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Sadly, the attitude of Service manning (the need to move fast-trackers every 18mths) means that often the 'value added' provided by a serviceman in DE&S/Cap Dev areas is in short supply as they just gain competency when they're moved. The best PMs I've worked with in DE&S are either 'mong stream' S/L and W/C who've settled in the West Country (but are often ignored or overruled by Gp Capts/B1 CS who are going places....) or ex-mil contractors who bring experience and gravitas to the role - but you do pay for the privilege. In many cases the best CS have their morale and enthusiasm crushed lest they embarress their seniors. I'm tired of seeing poor decisions taken by ill-informed people based on turning dashboards the correct colour in order to meet bonus targets and to hang with the military need. If, and it's a big if, Manning wake up to the true needs of acquisition and nurture SQEP individuals to place in Cap Dev in the FLCs then DE&S could be massively streamlined if the Cap Dev area were holding them to task. Properly drafted requirements with behaviours driven by contract are the way ahead - but I'm not holding my breath. If a GoCo hires the right people, and is prepared to pay them the right money, it could make a tangible difference. Hmmm........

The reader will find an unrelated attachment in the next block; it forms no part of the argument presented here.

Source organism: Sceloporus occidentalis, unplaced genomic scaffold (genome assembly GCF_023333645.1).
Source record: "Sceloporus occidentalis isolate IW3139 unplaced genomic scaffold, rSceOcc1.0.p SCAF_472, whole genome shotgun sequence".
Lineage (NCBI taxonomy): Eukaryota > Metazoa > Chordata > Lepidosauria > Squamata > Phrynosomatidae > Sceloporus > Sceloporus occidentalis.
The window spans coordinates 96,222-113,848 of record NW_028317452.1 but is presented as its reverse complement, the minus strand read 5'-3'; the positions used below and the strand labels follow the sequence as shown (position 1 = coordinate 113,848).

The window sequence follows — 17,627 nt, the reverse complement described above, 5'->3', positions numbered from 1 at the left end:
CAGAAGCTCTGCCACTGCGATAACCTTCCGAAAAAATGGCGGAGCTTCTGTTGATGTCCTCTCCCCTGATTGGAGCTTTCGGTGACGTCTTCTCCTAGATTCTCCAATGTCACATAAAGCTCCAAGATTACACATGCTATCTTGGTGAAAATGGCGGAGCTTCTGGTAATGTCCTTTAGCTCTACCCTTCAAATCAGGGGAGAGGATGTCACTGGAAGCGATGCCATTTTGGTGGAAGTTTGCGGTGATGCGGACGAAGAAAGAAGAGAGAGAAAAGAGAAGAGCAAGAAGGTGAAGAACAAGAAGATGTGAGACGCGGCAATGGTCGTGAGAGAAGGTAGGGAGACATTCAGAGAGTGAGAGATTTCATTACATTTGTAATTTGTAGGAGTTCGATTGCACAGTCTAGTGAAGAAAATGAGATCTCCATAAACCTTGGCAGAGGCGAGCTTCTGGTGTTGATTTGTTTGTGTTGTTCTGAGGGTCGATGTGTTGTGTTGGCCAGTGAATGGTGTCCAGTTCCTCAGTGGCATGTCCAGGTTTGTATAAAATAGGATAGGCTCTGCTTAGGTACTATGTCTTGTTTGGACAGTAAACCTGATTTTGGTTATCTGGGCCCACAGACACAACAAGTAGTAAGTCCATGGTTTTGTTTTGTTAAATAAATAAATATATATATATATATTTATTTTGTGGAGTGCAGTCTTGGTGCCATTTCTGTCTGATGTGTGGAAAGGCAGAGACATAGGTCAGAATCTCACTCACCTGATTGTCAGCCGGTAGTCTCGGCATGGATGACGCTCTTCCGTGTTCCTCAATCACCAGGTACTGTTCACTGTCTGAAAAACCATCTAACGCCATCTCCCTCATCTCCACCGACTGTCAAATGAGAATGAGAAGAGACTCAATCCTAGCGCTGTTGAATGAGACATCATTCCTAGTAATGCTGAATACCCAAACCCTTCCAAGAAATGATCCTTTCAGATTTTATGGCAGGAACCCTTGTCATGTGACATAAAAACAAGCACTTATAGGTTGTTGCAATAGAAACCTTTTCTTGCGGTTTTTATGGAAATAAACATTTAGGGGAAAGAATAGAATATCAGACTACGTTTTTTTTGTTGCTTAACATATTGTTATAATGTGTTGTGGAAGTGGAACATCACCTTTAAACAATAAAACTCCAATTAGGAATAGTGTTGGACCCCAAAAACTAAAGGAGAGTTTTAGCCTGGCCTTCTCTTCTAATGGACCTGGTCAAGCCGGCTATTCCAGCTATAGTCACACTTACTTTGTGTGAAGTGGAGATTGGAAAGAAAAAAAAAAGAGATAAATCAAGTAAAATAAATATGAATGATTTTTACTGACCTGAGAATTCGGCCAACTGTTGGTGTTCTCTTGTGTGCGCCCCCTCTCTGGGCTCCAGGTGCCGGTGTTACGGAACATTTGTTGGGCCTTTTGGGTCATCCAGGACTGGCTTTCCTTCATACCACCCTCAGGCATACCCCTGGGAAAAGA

Last edited by Evalu8ter; 25th Apr 2013 at 07:48.
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Old 25th Apr 2013, 07:57
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A couple of points spring to my mind. Firstly, there is likely to be a Transfer of Undertakings (Protection of Employment) (TUPE) requirement on the GOCO so don't expect there to suddenly be a 'clean sweep' with lots of new staff.

Secondly, there might just be a chance that a commercial outfit might force the DE&S system to clean up its act. Perhaps this would prevent the sort of recent farce witnessed in a major UOR, in which the bizzare requirements set in the SRD guaranteed that no bidder could be compliant with the ITT! Net effect - significant delays in delivering an operational capability to the front line, and additional costs to the bidders, who all now have to re-compete against a revised SRD. DE&S' own rules state that the MOD expects bid costs to be recouped by the winning team in the delivery phase, so who do you think will ultimately be picking up the tab?

I work for a small commercial outfit and if we operated in the manner DE&S did, we'd be out of business in no time....
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Old 25th Apr 2013, 07:58
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Why not try COGO?